The climb through Saffron Walden is sudden and sharp, but out of the way soon enough and then it's a B-road drag to Thaxted: anyone who has ridden more than a couple of rides in Essex will have passed through Thaxted. It's a very quaint little town with a spired church in a grand setting on top of the hill, a rather steep hill, but hilly downwards. A right turn followed by a left and it's a grotty, gravelly, potholed lane back to Thaxted. I paused on a rise to take in a small view and was passed by the one and final rider of the day, meaning that I probably saw only half the field all day, which is a decent measure for me. A quick spin back up the hill into Dunmow and down again to the church hall and arrivée: 212km in about 9:45 hours, 8:45 moving, 15 minutes of visitation, so 45 minutes in controls (or stopped on the road), and my quickest attempt at this ride by quite a chunk of time.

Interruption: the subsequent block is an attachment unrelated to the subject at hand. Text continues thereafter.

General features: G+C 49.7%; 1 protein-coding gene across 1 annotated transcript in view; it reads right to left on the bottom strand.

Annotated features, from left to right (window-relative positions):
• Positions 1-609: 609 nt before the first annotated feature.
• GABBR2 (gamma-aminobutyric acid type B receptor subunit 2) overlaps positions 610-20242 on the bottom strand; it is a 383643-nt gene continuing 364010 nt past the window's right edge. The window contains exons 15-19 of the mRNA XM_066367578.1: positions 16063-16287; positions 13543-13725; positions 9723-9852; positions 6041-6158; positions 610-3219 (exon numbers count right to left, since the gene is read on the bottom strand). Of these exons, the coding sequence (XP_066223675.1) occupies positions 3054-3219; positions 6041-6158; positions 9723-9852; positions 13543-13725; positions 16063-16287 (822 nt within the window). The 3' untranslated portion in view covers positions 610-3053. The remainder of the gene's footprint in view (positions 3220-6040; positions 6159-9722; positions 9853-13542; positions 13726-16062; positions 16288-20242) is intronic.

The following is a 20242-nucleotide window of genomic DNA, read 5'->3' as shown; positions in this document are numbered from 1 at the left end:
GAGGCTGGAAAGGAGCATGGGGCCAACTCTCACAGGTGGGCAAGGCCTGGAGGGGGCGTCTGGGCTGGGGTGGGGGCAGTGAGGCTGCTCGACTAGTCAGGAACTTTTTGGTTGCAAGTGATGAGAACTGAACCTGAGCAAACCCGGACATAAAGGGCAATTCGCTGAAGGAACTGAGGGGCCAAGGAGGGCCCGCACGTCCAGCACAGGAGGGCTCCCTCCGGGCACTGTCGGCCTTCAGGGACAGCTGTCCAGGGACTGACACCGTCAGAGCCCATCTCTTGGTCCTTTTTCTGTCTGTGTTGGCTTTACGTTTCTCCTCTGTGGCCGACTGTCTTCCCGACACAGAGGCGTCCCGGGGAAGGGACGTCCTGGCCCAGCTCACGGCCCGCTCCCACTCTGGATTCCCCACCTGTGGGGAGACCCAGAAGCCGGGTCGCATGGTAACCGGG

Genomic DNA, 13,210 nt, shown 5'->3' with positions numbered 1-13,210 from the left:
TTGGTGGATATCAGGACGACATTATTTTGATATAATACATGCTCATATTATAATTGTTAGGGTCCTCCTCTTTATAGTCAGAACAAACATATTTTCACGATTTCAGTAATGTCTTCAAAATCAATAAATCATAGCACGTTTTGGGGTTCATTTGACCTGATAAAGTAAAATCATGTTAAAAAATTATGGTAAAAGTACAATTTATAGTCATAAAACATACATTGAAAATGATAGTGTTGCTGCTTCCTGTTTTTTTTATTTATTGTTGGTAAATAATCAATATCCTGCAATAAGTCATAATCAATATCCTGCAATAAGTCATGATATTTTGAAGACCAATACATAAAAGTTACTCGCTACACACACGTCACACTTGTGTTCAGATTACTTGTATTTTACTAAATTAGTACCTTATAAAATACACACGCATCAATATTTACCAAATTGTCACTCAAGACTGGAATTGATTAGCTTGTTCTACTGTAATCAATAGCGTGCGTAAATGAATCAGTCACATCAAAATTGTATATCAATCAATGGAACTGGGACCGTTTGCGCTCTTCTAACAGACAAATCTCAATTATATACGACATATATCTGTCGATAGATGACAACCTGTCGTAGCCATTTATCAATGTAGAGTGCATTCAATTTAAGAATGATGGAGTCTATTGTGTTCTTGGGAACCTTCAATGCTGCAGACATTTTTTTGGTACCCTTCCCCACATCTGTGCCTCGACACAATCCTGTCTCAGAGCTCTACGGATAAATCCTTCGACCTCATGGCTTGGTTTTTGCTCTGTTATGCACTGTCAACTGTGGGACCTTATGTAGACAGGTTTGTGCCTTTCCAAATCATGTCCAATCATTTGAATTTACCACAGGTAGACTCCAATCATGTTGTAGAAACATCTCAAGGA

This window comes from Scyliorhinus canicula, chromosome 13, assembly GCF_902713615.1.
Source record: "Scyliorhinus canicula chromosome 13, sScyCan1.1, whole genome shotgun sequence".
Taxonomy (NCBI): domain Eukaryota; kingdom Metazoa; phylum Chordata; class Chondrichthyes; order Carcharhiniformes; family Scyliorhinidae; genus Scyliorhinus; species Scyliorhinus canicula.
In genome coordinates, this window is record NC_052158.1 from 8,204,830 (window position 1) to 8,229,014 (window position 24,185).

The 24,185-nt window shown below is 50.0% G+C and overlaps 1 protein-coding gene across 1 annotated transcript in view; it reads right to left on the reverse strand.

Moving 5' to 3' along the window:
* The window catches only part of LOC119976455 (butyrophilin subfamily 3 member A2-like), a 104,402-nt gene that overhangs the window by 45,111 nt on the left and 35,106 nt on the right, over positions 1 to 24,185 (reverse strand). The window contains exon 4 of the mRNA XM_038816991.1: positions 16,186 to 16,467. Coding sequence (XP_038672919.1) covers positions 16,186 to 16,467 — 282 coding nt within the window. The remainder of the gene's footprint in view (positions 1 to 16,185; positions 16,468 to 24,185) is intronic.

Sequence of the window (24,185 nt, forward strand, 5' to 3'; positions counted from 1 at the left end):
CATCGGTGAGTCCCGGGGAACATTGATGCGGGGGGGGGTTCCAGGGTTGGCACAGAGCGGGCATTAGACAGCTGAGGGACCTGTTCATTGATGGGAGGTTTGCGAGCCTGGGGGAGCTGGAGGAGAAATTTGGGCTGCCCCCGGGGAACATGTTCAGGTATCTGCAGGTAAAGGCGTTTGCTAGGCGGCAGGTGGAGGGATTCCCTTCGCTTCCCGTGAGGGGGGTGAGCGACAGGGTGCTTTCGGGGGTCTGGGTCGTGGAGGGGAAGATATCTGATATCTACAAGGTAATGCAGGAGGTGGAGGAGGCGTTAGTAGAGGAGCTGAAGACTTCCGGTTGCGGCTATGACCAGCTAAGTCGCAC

Senior-junior Tomsk was waiting at the door of arrivée welcoming riders home and instructing dad to put more pizzas in the oven, a helper I don't know checking brevets, and a veritable crowd hanging around upstairs taking it easy. Lulled into comfort by Pringles, pork pies, pizza and coffee, I spent nearly an hour at arrivée, but since I still had 50km to ride home for my ECE, this was in effect a slow control and I could feel myself getting colder. So with some regret, I ventured back out on the bike in the evening sun – it was now about 19.15 – for an easy blast home. The 'rules' of ECE meant that for the whole 300km I would have 21 hours, so I could afford to get home around 2.45am, meaning 50km in 7:30 hours, I could walk it! No worries, just an easy ride home.